Just stuff and bits that inspire us and we'd like to share
Art From Words
This magical work of art celebrating the power of the written word, however, the words are more than words they are the illustrations across seas, mountains, forests and pathways throughout and have started to depict scenes in a beautiful combination of narrative and typographic art.
This reminds me of the conversation we have had around the office, about how the use of a font in a brand in a certain way it can become part of the identity.
Of course, by that, I don’t mean the selected or bespoke fonts we offer whilst building a brand, which has linked characteristics of the brand's identity. So stand-alone, when delivering slogans or headlines can represent the brand in isolation as this is also very important, but our conversations have revolved around treating it in different ways. It’s when it changes from words to graphic assets, now you could argue that delivering a slogan as a stand-alone wordmark has to hold more identity some times, but it’s still about letterforms and delivering the words over style and not the other way round.
However if you start to deliver a set of words or headlines, stories that command a piece of artwork large or repeat small, overlaying or chopping up…they transform from message to graphical mack-up. They like ‘A child of Books’ can then deliver a message, a sentiment, depict and lead an artwork into being type led art and design.
Historically there are loads of examples of this. In the 60’s music industry Wes Wilson’s birds The Byrds, Muddy Waters Band Posters and Mike Edwards Bowie Handwritten Songs are great examples of expressive typography. Or to more modern times of David Carsons barley legible, ripped up overlaying style, to the scribing of Stefan Sagmeister combining narrative and story with the art. Paula Scher widely imitated expressive typographic covers and Alan Kitching play with wood-print are also notable styles where type become part of the design, not just headlines or linear message. Endless references spring to mind including art forms themselves like graffiti where letterforms create an important style distinction between different artists and groups Cope2 became world-known for his recognisable bubbly font tags. This is true identity through type and art combined.
I could delve much deeper into where type came from and how in some countries it is still art and symbology like in East Asia and ultimately from letterforms derived from cave paintings, hieroglyphics, etc. but that’s a different blog. Is this symbology what we have lost over the centuries with typography striving for functional use on its multitude of applications. Don’t get me wrong when that’s the job of the font to communicate a paragraph of text or clear headlines, the invention of humanist fonts have etched their place in society and the evolution of publications and communications, the pure craft of a typographer is something to behold, but I’m talking about breaking that functionality to express with type like an artist uses different brushes or knives and how a set of marks can mean so much before you even see the word or words.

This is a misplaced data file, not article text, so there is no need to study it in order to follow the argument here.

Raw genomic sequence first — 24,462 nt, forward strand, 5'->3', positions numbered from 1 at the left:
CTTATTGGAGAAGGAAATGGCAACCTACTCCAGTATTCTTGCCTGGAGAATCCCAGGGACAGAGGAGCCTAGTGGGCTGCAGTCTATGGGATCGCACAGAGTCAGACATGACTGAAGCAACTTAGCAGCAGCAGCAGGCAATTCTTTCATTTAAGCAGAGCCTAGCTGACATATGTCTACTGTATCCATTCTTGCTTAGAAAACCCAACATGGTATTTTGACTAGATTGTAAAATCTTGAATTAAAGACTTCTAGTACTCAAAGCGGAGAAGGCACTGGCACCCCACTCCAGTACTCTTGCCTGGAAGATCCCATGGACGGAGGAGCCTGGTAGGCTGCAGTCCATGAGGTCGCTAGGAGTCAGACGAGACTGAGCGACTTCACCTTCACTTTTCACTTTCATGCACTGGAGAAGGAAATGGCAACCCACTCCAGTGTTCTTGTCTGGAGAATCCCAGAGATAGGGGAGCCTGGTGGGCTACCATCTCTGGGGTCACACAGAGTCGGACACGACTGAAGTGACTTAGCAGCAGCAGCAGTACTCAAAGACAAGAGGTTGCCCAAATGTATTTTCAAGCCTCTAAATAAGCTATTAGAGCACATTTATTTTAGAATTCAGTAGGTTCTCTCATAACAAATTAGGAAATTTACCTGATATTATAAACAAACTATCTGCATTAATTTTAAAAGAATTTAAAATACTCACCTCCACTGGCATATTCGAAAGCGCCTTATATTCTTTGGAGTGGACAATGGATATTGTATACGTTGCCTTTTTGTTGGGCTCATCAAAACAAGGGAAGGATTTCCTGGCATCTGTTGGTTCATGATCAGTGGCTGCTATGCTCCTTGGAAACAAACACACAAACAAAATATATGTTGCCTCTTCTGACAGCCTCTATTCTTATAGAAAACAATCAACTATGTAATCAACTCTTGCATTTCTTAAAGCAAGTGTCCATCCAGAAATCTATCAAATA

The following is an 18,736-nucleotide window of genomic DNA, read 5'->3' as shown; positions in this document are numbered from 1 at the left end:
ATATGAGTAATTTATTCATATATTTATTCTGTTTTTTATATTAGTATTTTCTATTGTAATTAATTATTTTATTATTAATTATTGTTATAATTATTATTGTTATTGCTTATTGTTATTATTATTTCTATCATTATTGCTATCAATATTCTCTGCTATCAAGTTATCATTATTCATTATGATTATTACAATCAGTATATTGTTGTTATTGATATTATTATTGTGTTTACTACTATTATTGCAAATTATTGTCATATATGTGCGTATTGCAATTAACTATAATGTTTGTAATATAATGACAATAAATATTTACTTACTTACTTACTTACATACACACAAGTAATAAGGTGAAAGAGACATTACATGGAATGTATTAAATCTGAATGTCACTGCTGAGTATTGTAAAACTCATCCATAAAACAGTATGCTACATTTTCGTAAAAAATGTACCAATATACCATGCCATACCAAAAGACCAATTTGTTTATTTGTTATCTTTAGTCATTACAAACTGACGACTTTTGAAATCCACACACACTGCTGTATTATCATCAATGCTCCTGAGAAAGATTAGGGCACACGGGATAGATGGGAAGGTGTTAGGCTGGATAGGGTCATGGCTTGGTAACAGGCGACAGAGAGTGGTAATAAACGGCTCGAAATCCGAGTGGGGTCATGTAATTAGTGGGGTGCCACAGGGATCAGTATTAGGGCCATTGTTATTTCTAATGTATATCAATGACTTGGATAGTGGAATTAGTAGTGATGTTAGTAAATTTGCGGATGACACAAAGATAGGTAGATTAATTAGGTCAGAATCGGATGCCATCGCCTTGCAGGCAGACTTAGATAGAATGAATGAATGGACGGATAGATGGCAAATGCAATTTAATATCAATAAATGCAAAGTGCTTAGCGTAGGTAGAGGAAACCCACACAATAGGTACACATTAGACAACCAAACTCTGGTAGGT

Let's face it type is art anyway the form of the letters in fonts can express so much about the mood and intent of any design it's applied to, its like salt it is to pepper a complimenting ingredient, however when it becomes ‘the’ ingredient it takes on a different life form. I’m not 100% where that starts and ends, I'm not sure we have ever come to an agreement. All I know is it's we want to do it more, we should have fun with it and play with the constraints as much as possible... when it’s right to be a word and when can it be much more?
Football shirts today are highly regulated, FIFA World Cup team Manufacturers such as Nike and Adidas have to adhere to a 92-page style guide when designing uniforms. But this wasn’t exactly the case.
On the eve of their 1986 World Cup quarter-final against England, Argentina were scrambling to select a jersey for the match. Argentina had beaten Uruguay in the round of 16 wearing cotton jerseys, but coach Carlos Bilardo thought they might affect his players’ performance if worn on a scorching afternoon in Mexico City. It was too late to have new jerseys made, so he sent a member of his coaching staff, Ruben Moschella, to search the city for a lighter-weight shirt.
They were unable to choose between two options Maradona appeared and pointed at one. “That’s a nice jersey,” he said. “We’ll beat England in that.”
Moschella went back to the shop-bought enough for all the players. Club badges were sewn on and the team ironed numbers onto the backs of their shirts.
Just hours later, Maradona stunned England with the “Hand of God” goal and his second, still considered by some to be the greatest goal ever scored in a World Cup.
After the game, England’s Steve Hodge swapped shirts with Argentina’s number 10 and brought the shirt back to England with him, where it has been displayed in England’s National Football Museum since 2002.
A lovely story of an iconic shirt hastily sourced from a backstreet shop in Mexico City.